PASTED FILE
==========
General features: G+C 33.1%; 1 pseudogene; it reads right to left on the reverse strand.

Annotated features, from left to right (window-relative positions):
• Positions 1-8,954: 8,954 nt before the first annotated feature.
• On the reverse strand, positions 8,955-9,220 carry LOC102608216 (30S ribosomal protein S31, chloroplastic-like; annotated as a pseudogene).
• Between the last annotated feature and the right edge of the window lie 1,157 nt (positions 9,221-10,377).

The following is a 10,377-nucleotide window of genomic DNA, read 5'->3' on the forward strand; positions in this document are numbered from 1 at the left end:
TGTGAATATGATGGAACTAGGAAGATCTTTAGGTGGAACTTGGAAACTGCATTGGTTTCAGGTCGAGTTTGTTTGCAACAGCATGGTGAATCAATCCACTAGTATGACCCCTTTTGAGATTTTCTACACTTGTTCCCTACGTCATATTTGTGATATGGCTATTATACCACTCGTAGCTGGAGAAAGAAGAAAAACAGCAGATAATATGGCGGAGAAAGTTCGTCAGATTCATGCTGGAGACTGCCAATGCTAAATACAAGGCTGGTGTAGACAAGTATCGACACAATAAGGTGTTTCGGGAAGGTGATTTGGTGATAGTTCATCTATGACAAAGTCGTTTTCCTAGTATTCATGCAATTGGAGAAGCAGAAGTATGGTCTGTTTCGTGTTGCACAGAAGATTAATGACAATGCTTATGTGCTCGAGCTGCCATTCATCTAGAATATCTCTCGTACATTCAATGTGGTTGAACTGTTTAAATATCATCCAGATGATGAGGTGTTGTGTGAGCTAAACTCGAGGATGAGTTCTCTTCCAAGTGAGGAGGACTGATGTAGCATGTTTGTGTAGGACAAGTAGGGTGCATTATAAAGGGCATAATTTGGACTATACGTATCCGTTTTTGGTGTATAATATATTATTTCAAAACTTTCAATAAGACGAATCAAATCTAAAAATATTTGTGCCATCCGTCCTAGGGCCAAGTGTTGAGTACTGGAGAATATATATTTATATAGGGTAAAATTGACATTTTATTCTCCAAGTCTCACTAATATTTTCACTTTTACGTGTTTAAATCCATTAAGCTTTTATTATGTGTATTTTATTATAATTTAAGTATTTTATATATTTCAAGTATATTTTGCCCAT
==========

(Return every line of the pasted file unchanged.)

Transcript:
General features: G+C 33.1%; 1 pseudogene; it reads right to left on the reverse strand.

Annotated features, from left to right (window-relative positions):
• Positions 1-8,954: 8,954 nt before the first annotated feature.
• On the reverse strand, positions 8,955-9,220 carry LOC102608216 (30S ribosomal protein S31, chloroplastic-like; annotated as a pseudogene).
• Between the last annotated feature and the right edge of the window lie 1,157 nt (positions 9,221-10,377).

The following is a 10,377-nucleotide window of genomic DNA, read 5'->3' on the forward strand; positions in this document are numbered from 1 at the left end:
TGTGAATATGATGGAACTAGGAAGATCTTTAGGTGGAACTTGGAAACTGCATTGGTTTCAGGTCGAGTTTGTTTGCAACAGCATGGTGAATCAATCCACTAGTATGACCCCTTTTGAGATTTTCTACACTTGTTCCCTACGTCATATTTGTGATATGGCTATTATACCACTCGTAGCTGGAGAAAGAAGAAAAACAGCAGATAATATGGCGGAGAAAGTTCGTCAGATTCATGCTGGAGACTGCCAATGCTAAATACAAGGCTGGTGTAGACAAGTATCGACACAATAAGGTGTTTCGGGAAGGTGATTTGGTGATAGTTCATCTATGACAAAGTCGTTTTCCTAGTATTCATGCAATTGGAGAAGCAGAAGTATGGTCTGTTTCGTGTTGCACAGAAGATTAATGACAATGCTTATGTGCTCGAGCTGCCATTCATCTAGAATATCTCTCGTACATTCAATGTGGTTGAACTGTTTAAATATCATCCAGATGATGAGGTGTTGTGTGAGCTAAACTCGAGGATGAGTTCTCTTCCAAGTGAGGAGGACTGATGTAGCATGTTTGTGTAGGACAAGTAGGGTGCATTATAAAGGGCATAATTTGGACTATACGTATCCGTTTTTGGTGTATAATATATTATTTCAAAACTTTCAATAAGACGAATCAAATCTAAAAATATTTGTGCCATCCGTCCTAGGGCCAAGTGTTGAGTACTGGAGAATATATATTTATATAGGGTAAAATTGACATTTTATTCTCCAAGTCTCACTAATATTTTCACTTTTACGTGTTTAAATCCATTAAGCTTTTATTATGTGTATTTTATTATAATTTAAGTATTTTATATATTTCAAGTATATTTTGCCCAT